Due to the seemingly invasive nature of breath analysis tests, you may have a false belief that you have the right to refuse one if an officer asks.
However, this is not the truth. In fact, you can actually face punishment for refusing a BAC test of any kind. But why?
Understanding implied consent laws
The National Constitution Center discusses whether you can or should refuse a BAC test. Though you can, you really should not. Why? Simply put, because you already gave your consent to take a BAC test the second you got on a public road.
In short, public roads operate under an implied consent law. These laws exist in situations where a reasonable person could assume one party gave their consent for something even if they do not have that consent in spoken or written form. For example, when someone makes an appointment to get a vaccine and then allows the doctor to administer that vaccine, implied consent laws apply.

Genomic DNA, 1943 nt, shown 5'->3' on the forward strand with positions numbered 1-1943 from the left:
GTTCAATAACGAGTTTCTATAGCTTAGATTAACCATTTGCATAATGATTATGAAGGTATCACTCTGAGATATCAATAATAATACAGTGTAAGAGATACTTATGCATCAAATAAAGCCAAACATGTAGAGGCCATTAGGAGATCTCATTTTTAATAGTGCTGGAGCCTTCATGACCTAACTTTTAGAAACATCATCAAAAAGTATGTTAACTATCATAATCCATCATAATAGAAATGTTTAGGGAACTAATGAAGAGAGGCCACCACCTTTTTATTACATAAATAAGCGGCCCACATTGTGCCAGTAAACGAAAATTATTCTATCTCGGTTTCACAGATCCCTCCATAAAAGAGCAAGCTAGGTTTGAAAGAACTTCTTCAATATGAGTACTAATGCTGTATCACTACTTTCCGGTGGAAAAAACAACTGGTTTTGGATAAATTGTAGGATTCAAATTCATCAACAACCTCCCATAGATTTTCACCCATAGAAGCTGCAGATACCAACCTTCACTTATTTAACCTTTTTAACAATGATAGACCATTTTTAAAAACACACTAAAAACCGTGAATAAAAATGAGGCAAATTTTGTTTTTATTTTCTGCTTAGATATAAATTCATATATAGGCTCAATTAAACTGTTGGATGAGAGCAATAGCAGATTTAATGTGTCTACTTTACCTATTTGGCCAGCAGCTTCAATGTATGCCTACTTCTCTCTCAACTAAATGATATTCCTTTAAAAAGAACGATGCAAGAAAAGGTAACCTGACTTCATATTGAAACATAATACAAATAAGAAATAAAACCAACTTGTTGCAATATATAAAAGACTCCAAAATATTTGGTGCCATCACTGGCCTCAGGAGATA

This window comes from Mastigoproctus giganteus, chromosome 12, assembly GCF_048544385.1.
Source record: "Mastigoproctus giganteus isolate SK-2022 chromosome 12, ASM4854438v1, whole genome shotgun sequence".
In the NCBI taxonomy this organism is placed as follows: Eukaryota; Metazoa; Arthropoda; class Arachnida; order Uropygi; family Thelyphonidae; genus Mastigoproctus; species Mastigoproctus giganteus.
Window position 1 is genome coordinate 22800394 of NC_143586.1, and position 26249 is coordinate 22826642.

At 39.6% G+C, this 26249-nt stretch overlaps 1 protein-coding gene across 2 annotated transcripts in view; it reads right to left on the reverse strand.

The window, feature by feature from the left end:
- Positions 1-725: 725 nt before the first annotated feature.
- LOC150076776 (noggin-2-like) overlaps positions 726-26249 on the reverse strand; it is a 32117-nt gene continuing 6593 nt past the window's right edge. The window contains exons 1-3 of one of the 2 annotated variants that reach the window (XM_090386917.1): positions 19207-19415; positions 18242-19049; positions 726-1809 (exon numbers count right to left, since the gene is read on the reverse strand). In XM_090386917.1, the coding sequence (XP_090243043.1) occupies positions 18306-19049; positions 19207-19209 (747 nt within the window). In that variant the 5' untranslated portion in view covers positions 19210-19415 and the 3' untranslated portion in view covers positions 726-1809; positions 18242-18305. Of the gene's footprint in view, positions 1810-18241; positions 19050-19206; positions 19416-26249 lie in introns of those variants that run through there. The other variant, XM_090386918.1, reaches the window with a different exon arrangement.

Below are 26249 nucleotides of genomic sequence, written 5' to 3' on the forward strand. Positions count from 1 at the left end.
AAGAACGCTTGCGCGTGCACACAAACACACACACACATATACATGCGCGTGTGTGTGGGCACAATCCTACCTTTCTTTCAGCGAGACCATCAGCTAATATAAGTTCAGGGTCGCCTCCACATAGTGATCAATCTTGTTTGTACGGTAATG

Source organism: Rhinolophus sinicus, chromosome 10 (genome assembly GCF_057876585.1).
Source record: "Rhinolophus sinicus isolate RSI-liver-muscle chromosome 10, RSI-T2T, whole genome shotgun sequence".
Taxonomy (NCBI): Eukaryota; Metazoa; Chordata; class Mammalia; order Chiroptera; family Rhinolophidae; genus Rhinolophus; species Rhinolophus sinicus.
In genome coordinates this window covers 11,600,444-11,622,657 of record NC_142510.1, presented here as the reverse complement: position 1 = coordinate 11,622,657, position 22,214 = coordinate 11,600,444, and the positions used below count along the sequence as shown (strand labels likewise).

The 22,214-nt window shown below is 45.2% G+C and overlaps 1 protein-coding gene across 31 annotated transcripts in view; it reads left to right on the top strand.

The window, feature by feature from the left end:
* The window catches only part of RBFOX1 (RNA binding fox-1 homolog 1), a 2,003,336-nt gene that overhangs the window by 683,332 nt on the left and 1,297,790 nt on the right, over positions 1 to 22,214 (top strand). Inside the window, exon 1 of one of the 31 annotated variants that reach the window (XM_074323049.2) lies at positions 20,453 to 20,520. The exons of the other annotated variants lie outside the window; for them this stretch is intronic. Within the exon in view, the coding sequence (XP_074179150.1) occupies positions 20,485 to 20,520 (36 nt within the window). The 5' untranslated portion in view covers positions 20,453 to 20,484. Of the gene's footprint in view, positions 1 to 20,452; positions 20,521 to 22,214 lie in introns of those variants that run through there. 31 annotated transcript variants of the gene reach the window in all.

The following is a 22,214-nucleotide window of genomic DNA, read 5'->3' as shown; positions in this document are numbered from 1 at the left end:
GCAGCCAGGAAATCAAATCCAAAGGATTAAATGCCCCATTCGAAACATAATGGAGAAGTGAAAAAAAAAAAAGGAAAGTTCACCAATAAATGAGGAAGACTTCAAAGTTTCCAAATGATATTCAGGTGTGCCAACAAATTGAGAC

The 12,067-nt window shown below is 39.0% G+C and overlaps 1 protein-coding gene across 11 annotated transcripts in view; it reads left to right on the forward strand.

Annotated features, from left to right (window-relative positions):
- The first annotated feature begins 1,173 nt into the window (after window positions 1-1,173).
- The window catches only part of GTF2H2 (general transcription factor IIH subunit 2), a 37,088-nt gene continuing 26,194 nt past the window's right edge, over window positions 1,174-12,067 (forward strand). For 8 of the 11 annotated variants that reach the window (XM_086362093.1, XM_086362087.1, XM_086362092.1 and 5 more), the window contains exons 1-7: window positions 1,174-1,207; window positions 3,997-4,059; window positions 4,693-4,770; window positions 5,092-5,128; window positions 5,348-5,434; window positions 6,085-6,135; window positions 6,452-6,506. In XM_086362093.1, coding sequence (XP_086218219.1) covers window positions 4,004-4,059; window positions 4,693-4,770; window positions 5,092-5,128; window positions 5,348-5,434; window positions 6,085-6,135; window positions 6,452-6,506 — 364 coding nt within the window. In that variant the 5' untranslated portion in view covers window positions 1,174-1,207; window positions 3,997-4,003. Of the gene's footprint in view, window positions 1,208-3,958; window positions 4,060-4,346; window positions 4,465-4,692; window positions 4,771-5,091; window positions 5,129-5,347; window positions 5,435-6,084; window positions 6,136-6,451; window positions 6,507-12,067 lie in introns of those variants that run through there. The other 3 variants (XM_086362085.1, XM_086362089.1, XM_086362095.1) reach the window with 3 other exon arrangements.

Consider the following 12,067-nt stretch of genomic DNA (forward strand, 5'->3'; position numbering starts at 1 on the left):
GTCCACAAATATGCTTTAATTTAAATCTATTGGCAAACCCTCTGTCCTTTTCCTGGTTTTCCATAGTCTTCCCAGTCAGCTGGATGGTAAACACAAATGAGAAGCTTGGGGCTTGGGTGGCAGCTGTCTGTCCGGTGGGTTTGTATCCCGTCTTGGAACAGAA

With driving, implied consent laws apply to situations where a driver uses a public road – which most roads happen to be. The driver agrees to take BAC tests if an officer believes it necessary in order to keep the shared roads safe for all drivers.
Penalties for refusal
If you refuse to take a BAC test, the officer must alert you to the potential consequences you face. This includes a loss of license for a year, along with potential additional jail time or fines if you end up convicted of a DUI-related crime.
While there are no real benefits to refusing a BAC test, there are plenty of downsides, making it not worth the risk.